Weber Powder Private - A journey through Axel Heiberg

Posted by Kaitlin Fulmore in Stories

Weber Powder Private - A journey through Axel Heiberg

As the ski season came to an end in British Columbia, Nansen Weber embarked on a journey with six clients to traverse Axel Heiberg Island crossing Strand Pass.  Axel Heiberg is located in the Arctic Archipelago in Canadas northernmost collection of islands, also known as the Queen Elizabeth Islands.  Only 1200KMs south of the North Pole, Axel Heiberg is uninhabited except for a seasonal research base operated by McGill University. 

Axel Heiberg Traverse Start and End
Axel Heiberg Traverse Overview - MARS to Müller Icecap.

The first recorded crossing through Strand Pass on Axel Heiberg Island was by the Geological Survey of Canada (GSC) expedition in 1959. This expedition was significant as it included a comprehensive geological and topographical survey of Axel Heiberg Island and contributed to the broader understanding of the Canadian Arctic’s geography and geology. Hans Weber, grandfather of Nansen Weber, was part of this expedition along with several other scientists. This route was also completed by Richard Weber in 1999 making the recent completed expedition 3 generations of Webers crossing Axel Heiberg via the Strand route. Outside of these expeditions, there have been no recorded crossings through Strand Pass.

The journey began as the group spent four days travelling to their starting location on Axel Heiberg - the McGill Arctic Research Station also known as MARS.  From their homes across Canada, the group met in Ottawa, the capital of Canada and flew to Iqaluit, the capital of Nunavut.  From Iqaluit the group then flew to Resolute, a small community on Cornwallis Island where they boarded the final flight on a private twin otter to MARS.  At MARS, they were welcomed by Dr. Laura Thompson from Queens University, Miles Ecclestone and a group of students conducting research on Axel Heiberg for the summer season.  The group was amazed to hear Miles was celebrating his 40th season at the MARS facility this year making him the closest person to a resident of Axel Heiberg. Dr. Laura spearheads the research station each season and hosts graduate students and scientists from universities all over the world conducting an array of impressive scientific work ranging from glaciology, astronomy, permafrost, hydrology, microbiology, permafrost and many more. Today, the station is only used in the spring and summer months.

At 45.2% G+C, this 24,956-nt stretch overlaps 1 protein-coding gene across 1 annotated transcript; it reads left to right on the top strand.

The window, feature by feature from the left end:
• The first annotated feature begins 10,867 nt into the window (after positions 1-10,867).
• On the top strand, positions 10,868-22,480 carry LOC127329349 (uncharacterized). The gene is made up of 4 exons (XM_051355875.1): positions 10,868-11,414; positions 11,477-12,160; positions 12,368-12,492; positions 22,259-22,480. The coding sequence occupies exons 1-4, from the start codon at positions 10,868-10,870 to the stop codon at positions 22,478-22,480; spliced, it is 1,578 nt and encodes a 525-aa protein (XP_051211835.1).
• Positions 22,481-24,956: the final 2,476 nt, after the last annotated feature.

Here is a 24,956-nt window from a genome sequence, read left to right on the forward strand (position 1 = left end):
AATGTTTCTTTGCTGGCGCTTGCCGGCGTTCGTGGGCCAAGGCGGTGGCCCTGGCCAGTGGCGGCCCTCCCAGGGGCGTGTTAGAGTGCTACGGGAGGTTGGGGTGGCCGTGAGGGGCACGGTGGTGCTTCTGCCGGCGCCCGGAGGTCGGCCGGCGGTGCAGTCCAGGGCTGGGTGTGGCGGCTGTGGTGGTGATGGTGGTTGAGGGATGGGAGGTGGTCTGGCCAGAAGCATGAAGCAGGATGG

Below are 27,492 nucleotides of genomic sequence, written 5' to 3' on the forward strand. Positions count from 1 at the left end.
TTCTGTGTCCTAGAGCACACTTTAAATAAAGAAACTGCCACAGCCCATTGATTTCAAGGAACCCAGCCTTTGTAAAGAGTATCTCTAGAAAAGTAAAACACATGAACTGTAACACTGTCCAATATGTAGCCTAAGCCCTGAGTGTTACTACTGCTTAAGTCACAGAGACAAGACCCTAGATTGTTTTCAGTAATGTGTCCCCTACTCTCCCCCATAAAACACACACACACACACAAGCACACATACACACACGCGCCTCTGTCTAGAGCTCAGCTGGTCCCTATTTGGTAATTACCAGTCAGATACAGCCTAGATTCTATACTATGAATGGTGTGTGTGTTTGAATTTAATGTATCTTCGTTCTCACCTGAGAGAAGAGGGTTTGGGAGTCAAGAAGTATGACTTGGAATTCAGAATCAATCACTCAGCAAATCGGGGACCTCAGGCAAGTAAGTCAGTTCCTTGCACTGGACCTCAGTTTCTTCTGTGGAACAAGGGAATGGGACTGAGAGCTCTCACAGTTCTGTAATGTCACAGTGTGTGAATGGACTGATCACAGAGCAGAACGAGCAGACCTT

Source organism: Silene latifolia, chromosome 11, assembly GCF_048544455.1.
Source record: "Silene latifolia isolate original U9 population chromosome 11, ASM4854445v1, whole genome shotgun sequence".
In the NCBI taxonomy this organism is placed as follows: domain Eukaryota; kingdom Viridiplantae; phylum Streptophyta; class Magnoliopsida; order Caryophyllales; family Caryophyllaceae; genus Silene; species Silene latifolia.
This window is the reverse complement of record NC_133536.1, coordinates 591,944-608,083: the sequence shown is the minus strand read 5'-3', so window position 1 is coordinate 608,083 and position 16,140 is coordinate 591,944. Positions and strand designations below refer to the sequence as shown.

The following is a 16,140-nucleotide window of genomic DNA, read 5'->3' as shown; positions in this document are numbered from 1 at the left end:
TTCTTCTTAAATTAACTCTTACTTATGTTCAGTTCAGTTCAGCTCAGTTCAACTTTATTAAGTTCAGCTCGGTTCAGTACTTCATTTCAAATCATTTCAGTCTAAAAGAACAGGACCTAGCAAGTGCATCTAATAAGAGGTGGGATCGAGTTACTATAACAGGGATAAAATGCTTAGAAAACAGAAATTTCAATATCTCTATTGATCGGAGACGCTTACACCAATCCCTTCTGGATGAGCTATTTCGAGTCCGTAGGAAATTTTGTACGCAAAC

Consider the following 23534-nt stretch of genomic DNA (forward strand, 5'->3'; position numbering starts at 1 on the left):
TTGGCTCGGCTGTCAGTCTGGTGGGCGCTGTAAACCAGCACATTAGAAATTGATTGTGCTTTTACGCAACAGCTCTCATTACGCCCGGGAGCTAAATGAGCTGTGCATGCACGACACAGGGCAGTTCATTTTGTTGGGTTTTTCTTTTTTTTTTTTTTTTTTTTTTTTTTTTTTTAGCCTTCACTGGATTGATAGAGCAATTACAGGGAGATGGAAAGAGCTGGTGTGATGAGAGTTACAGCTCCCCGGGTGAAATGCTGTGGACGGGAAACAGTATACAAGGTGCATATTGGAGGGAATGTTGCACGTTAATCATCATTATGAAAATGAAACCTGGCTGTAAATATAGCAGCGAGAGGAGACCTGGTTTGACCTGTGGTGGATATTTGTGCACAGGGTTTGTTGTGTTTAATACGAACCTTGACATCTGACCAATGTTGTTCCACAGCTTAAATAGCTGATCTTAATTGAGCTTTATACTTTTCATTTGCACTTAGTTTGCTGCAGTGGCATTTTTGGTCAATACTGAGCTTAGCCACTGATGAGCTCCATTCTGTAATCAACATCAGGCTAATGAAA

MARS Facility 2024
Photo at MARS with Dr. Laura Thompson, Miles Ecclestone and students holding a photo of the three generations of Webers that have traversed Axel Heiberg: Hans, Richard and Nansen. 

After enjoying a nice tour of the facilities and storytelling from the MARS team, Nansen and the expedition group said their goodbyes, gathered their sleds, and set out on their 14 day adventure. Each member of the team was equipped with a set of hybrid backcountry/nordic skis with a 80-100 lbs sled in tow carrying all the gear required for the 14 day expedition. Travel was slow and steady averaging 18KM to 20KM per day over 6 to 7 hours of moving time.  With no other humans in sight, and no connection with the outside world, the group was able to enjoy the mesmerizing, vast landscape of Axel Heiberg.  

Heard of Bull Muskoxen seen on day three of the traverse.
Heard of Bull Muskoxen seen on day two in the Strand Fjord.

On day two of the trip, the team had a welcome surprise as they spotted a heard of 6 bull Muskoxen. Muskox are known as the survivors of the Ice Age dating back to 150,000+ years ago and, after almost going extinct in the early 1900s, have been under Canadian Government Protection since 1917.  Amazed by their ability to survive with small grazing patches visible in the distance, the team took a moment to watch the heard and snap some photos.